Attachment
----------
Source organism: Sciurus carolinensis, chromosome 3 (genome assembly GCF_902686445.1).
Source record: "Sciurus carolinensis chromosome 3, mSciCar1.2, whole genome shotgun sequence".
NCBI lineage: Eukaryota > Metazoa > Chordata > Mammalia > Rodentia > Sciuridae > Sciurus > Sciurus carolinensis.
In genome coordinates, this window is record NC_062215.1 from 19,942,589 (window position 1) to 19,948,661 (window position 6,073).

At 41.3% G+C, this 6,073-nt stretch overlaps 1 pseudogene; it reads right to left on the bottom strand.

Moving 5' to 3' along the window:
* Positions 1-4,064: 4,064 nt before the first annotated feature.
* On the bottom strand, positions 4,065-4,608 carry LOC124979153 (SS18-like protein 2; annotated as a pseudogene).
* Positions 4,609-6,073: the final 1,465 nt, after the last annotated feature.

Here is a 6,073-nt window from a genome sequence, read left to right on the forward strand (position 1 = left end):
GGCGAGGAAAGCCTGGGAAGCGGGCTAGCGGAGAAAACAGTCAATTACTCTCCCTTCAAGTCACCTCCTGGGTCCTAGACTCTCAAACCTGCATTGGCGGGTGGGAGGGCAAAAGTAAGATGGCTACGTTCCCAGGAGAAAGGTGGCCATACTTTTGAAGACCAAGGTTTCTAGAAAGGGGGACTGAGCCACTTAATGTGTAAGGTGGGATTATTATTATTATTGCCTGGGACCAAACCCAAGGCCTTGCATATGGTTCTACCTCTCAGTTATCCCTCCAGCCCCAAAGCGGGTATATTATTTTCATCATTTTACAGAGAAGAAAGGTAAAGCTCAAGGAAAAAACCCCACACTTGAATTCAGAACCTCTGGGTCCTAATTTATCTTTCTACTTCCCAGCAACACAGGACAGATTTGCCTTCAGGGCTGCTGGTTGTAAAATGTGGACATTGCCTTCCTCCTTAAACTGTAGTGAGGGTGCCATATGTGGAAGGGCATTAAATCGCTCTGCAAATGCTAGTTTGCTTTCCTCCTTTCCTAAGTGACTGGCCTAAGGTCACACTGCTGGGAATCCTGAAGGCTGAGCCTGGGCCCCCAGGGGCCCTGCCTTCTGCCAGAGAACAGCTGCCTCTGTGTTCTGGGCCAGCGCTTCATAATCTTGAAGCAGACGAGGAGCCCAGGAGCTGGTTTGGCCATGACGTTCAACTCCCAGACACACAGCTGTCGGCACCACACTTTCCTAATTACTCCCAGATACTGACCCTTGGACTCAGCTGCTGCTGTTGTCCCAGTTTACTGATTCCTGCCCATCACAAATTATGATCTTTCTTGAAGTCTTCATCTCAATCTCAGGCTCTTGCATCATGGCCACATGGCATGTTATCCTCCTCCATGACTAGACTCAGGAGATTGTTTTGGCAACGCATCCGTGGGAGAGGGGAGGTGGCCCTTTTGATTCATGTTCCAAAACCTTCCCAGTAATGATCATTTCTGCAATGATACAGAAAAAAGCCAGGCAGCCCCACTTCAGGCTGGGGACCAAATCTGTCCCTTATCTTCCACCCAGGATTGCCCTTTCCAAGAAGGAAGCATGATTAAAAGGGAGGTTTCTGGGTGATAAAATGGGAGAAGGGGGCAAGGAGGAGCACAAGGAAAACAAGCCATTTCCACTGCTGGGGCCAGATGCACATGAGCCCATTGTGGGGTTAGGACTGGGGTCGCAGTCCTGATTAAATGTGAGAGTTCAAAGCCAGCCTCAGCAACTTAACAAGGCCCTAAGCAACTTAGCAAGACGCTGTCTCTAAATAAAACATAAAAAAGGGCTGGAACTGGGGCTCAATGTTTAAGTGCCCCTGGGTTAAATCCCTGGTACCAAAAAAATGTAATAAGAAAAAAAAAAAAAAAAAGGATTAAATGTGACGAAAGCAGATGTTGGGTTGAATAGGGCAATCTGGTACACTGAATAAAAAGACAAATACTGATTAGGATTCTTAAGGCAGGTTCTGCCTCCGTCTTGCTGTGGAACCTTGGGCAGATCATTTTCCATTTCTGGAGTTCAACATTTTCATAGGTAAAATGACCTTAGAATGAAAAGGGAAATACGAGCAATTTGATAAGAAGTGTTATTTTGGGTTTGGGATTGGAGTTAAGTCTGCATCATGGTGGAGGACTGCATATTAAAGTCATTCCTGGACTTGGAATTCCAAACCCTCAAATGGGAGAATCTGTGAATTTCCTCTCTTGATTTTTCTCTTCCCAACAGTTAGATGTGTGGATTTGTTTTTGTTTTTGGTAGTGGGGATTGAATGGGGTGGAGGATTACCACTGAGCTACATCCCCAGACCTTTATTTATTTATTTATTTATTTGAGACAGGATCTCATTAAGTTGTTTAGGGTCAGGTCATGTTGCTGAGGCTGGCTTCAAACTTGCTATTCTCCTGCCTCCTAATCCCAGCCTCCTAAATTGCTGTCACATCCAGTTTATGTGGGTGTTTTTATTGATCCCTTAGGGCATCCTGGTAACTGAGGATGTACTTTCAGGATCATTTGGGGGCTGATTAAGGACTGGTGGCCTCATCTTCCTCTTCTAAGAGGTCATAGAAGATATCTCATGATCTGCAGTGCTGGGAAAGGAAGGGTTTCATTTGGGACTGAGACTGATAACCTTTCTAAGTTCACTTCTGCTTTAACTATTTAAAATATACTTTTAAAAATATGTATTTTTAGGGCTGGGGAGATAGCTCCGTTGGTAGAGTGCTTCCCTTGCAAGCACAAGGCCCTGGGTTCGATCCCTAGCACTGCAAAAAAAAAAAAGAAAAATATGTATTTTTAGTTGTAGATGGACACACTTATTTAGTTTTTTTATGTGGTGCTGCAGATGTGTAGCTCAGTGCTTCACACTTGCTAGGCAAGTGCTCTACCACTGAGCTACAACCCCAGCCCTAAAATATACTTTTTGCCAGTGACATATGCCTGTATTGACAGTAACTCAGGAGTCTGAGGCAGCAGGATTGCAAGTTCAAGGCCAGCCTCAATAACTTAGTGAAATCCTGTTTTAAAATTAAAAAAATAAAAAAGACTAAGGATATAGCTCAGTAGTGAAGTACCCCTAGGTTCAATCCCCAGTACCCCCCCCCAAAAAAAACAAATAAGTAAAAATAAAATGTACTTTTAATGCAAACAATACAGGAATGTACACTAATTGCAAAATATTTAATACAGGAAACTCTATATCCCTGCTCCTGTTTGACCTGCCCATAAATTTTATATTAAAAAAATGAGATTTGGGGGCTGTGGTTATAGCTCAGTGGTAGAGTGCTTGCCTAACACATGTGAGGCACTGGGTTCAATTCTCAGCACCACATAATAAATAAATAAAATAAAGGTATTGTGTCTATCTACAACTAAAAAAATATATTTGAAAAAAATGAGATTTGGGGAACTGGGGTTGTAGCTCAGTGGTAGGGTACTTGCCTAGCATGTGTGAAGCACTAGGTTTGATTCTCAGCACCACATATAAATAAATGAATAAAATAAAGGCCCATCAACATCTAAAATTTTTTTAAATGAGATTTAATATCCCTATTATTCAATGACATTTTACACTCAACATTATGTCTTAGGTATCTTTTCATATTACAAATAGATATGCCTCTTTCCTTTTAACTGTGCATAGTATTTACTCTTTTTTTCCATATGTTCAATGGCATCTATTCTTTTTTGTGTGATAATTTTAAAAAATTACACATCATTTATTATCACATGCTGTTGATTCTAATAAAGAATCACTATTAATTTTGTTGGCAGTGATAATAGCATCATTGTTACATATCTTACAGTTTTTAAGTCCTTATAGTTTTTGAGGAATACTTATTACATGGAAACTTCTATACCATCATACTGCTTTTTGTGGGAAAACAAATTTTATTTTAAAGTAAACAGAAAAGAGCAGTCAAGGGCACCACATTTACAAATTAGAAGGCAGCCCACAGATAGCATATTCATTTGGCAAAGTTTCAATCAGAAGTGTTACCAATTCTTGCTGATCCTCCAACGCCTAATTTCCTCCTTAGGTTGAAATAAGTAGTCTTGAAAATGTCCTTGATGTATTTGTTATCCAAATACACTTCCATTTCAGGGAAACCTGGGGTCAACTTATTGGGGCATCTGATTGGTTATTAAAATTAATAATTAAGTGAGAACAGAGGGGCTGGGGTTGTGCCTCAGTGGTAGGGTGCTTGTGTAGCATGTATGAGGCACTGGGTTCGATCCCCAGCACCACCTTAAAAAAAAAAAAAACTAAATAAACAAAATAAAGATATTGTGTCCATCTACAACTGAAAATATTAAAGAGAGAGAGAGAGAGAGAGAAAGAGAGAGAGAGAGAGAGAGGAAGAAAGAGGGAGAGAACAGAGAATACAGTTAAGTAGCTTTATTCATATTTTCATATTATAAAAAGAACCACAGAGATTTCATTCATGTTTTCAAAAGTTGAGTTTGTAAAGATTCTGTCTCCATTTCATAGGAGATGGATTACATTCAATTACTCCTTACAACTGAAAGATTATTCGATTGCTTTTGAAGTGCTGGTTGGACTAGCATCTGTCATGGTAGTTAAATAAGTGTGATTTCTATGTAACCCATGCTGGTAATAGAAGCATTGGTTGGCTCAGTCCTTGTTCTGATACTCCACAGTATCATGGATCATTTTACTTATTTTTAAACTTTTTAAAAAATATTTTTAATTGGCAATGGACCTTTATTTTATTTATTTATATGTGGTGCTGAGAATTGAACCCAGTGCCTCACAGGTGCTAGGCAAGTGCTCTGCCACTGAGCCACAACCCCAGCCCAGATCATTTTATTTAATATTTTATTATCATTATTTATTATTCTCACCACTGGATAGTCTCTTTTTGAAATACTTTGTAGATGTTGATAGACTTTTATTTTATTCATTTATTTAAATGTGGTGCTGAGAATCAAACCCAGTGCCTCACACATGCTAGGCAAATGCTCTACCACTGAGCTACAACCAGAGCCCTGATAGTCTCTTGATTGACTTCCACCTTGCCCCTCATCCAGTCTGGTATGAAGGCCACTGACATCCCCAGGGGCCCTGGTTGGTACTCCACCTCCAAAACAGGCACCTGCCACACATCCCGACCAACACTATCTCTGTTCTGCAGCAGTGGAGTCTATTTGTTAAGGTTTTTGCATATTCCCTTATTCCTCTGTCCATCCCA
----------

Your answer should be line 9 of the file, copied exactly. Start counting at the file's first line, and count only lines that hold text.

* Positions 4,609-6,073: the final 1,465 nt, after the last annotated feature.